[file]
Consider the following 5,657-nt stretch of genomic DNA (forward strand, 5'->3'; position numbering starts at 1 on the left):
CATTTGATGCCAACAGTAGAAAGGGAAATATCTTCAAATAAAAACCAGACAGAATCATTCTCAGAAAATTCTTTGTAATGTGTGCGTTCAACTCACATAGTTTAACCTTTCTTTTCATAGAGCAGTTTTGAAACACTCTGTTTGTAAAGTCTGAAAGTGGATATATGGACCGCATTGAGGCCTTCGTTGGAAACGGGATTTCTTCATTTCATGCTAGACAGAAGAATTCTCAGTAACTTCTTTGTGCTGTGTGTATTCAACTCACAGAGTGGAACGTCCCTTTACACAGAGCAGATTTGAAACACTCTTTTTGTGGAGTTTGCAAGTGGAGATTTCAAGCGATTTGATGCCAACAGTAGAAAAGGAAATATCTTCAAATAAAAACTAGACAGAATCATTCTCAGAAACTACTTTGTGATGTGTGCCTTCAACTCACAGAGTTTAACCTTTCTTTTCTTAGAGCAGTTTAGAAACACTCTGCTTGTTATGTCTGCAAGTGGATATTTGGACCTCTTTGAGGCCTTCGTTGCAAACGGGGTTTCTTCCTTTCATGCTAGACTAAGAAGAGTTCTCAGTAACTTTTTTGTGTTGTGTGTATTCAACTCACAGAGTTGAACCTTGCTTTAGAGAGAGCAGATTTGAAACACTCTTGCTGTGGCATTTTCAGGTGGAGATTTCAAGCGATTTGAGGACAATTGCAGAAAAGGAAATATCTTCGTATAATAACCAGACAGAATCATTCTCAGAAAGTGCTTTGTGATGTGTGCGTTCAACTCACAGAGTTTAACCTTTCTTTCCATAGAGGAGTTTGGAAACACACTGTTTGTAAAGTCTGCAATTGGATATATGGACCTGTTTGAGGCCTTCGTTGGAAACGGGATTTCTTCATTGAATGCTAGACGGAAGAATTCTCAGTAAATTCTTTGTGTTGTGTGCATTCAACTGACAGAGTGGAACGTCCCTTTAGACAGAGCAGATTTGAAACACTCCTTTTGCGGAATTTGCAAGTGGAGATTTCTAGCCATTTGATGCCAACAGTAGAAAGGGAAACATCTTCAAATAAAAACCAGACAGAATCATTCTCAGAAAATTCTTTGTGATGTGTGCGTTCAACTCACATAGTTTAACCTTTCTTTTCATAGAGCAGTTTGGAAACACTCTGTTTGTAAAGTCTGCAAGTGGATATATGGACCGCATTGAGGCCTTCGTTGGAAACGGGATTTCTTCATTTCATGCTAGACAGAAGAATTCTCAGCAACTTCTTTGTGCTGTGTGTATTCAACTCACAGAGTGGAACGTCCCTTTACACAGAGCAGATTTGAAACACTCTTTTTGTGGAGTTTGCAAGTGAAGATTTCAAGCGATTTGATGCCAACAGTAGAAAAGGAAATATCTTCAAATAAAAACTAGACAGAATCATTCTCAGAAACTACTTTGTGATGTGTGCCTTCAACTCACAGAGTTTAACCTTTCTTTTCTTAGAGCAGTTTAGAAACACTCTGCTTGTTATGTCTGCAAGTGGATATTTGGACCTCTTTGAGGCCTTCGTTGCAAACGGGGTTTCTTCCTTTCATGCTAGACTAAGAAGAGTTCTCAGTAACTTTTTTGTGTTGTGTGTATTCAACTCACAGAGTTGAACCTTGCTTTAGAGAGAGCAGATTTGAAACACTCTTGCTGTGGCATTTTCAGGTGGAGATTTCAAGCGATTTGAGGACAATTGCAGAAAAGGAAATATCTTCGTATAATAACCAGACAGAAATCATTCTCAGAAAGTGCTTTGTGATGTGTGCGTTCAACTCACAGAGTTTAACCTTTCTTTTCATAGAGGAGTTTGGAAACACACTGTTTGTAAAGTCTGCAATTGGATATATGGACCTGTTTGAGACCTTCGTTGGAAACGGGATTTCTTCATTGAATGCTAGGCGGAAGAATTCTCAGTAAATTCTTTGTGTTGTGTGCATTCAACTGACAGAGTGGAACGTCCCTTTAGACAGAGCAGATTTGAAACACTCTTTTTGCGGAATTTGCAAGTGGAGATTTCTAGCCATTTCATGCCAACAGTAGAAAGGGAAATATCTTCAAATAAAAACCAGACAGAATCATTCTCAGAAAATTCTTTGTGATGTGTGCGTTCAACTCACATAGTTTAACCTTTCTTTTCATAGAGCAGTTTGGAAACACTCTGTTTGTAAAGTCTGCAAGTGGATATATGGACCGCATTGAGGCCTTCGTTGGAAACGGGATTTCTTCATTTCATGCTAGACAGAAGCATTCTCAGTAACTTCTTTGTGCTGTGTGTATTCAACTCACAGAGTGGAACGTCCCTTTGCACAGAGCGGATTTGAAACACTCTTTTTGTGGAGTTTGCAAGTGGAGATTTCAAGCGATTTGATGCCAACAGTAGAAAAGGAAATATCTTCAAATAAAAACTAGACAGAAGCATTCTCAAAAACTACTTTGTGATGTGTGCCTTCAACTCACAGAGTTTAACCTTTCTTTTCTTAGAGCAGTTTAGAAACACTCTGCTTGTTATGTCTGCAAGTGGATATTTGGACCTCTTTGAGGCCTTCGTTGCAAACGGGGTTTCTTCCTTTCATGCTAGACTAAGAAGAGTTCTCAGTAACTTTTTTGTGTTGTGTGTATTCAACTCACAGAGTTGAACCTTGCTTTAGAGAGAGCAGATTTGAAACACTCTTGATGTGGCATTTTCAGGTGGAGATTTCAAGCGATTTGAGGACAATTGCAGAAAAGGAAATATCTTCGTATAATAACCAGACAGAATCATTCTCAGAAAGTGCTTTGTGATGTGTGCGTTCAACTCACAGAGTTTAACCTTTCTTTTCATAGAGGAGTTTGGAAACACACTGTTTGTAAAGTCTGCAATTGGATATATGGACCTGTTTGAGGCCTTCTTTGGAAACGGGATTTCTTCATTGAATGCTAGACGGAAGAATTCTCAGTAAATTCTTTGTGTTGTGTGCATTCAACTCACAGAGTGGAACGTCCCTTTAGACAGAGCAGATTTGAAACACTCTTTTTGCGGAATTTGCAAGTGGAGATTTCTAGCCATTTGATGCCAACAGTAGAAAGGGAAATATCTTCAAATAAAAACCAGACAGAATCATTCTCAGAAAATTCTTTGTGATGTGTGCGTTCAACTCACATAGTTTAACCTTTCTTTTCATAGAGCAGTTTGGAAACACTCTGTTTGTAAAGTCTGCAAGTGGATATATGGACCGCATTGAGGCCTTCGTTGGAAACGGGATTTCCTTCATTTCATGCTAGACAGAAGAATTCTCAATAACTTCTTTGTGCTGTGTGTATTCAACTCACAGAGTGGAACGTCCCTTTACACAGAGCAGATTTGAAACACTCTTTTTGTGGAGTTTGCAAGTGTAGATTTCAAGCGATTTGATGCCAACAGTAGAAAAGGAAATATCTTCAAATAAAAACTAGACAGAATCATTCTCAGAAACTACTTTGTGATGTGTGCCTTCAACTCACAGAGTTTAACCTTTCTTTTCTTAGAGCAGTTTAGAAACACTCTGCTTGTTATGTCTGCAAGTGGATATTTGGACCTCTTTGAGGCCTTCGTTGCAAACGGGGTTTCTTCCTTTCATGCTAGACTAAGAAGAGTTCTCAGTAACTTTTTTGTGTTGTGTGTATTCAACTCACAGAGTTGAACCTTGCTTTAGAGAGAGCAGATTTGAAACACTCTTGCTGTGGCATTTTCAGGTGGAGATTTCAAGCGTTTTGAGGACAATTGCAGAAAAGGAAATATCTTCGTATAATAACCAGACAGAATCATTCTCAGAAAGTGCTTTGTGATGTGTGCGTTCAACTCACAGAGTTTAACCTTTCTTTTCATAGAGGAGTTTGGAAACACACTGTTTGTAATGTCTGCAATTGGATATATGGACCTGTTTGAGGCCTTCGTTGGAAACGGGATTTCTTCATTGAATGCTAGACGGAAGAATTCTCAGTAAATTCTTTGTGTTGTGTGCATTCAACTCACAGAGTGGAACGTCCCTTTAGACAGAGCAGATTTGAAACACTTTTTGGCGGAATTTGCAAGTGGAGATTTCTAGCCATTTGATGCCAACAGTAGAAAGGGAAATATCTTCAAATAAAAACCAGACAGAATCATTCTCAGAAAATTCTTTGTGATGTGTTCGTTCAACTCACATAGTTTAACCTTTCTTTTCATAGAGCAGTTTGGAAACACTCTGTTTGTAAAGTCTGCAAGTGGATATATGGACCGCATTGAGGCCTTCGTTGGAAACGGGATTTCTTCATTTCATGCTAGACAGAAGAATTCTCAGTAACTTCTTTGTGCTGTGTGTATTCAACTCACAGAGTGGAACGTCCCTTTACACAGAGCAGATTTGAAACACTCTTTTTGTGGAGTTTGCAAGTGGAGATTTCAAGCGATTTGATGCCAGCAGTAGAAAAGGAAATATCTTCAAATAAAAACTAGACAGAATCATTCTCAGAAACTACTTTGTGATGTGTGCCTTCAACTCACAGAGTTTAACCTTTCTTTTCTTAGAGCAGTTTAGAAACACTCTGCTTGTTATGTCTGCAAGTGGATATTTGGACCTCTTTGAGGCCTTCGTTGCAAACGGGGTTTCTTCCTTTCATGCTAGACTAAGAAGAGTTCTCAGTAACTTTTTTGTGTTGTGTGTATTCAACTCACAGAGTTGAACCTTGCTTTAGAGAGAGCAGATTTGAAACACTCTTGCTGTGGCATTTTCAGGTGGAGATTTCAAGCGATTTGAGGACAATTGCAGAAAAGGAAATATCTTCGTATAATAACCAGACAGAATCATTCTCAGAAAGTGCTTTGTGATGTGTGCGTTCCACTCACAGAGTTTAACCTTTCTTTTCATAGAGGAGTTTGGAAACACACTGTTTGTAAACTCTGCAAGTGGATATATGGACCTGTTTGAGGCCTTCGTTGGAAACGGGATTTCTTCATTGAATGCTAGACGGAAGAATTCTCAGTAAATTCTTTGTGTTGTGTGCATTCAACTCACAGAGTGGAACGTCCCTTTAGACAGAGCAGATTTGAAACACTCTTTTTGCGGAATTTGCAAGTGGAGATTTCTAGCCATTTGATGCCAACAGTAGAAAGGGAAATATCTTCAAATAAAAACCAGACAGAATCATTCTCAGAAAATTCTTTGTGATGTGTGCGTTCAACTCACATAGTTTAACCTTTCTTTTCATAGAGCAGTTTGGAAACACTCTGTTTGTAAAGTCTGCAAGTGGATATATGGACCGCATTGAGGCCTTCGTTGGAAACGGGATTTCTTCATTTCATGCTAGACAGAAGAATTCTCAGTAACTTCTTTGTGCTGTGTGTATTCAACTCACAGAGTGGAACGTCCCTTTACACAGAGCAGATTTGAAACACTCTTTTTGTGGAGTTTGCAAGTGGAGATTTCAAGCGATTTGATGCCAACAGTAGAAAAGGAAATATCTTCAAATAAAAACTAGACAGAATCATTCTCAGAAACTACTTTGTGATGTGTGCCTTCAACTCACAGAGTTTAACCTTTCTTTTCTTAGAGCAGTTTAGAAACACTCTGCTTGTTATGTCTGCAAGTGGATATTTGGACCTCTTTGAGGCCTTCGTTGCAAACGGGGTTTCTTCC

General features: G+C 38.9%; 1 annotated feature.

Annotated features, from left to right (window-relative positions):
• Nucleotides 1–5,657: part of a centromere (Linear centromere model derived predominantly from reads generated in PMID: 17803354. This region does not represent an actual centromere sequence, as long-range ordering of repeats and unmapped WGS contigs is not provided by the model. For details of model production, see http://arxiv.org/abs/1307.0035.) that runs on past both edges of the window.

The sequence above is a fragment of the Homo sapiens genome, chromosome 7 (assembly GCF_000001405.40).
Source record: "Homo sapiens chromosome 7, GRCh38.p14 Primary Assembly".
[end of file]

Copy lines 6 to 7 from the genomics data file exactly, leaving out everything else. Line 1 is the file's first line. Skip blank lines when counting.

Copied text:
The sequence above is a fragment of the Homo sapiens genome, chromosome 7 (assembly GCF_000001405.40).
Source record: "Homo sapiens chromosome 7, GRCh38.p14 Primary Assembly".